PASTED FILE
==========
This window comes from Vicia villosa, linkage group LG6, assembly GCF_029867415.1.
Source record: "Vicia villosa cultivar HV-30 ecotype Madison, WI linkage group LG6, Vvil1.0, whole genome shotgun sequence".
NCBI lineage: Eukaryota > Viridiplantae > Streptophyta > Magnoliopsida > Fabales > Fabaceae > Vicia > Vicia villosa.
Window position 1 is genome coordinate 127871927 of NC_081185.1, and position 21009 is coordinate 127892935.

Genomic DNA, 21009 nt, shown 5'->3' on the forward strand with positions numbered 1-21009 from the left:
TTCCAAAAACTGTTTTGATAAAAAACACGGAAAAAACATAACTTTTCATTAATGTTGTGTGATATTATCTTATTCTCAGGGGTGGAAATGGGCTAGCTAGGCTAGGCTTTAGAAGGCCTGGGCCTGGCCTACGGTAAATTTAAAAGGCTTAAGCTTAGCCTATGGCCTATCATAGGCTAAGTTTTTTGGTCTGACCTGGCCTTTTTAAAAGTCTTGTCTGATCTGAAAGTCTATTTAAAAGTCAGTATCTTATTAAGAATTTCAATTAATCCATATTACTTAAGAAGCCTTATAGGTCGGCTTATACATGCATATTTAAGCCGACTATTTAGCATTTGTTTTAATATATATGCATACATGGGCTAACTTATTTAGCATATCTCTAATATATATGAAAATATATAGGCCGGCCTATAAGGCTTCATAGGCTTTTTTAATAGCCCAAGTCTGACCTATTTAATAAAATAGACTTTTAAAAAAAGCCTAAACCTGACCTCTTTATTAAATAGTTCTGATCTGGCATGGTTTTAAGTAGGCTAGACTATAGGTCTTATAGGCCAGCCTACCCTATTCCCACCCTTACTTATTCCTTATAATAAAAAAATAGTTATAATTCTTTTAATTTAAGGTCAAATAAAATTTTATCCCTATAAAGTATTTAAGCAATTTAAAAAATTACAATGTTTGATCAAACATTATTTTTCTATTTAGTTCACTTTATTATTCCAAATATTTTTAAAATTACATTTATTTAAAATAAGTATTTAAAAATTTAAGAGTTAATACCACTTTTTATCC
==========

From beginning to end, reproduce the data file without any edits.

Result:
This window comes from Vicia villosa, linkage group LG6, assembly GCF_029867415.1.
Source record: "Vicia villosa cultivar HV-30 ecotype Madison, WI linkage group LG6, Vvil1.0, whole genome shotgun sequence".
NCBI lineage: Eukaryota > Viridiplantae > Streptophyta > Magnoliopsida > Fabales > Fabaceae > Vicia > Vicia villosa.
Window position 1 is genome coordinate 127871927 of NC_081185.1, and position 21009 is coordinate 127892935.

Genomic DNA, 21009 nt, shown 5'->3' on the forward strand with positions numbered 1-21009 from the left:
TTCCAAAAACTGTTTTGATAAAAAACACGGAAAAAACATAACTTTTCATTAATGTTGTGTGATATTATCTTATTCTCAGGGGTGGAAATGGGCTAGCTAGGCTAGGCTTTAGAAGGCCTGGGCCTGGCCTACGGTAAATTTAAAAGGCTTAAGCTTAGCCTATGGCCTATCATAGGCTAAGTTTTTTGGTCTGACCTGGCCTTTTTAAAAGTCTTGTCTGATCTGAAAGTCTATTTAAAAGTCAGTATCTTATTAAGAATTTCAATTAATCCATATTACTTAAGAAGCCTTATAGGTCGGCTTATACATGCATATTTAAGCCGACTATTTAGCATTTGTTTTAATATATATGCATACATGGGCTAACTTATTTAGCATATCTCTAATATATATGAAAATATATAGGCCGGCCTATAAGGCTTCATAGGCTTTTTTAATAGCCCAAGTCTGACCTATTTAATAAAATAGACTTTTAAAAAAAGCCTAAACCTGACCTCTTTATTAAATAGTTCTGATCTGGCATGGTTTTAAGTAGGCTAGACTATAGGTCTTATAGGCCAGCCTACCCTATTCCCACCCTTACTTATTCCTTATAATAAAAAAATAGTTATAATTCTTTTAATTTAAGGTCAAATAAAATTTTATCCCTATAAAGTATTTAAGCAATTTAAAAAATTACAATGTTTGATCAAACATTATTTTTCTATTTAGTTCACTTTATTATTCCAAATATTTTTAAAATTACATTTATTTAAAATAAGTATTTAAAAATTTAAGAGTTAATACCACTTTTTATCC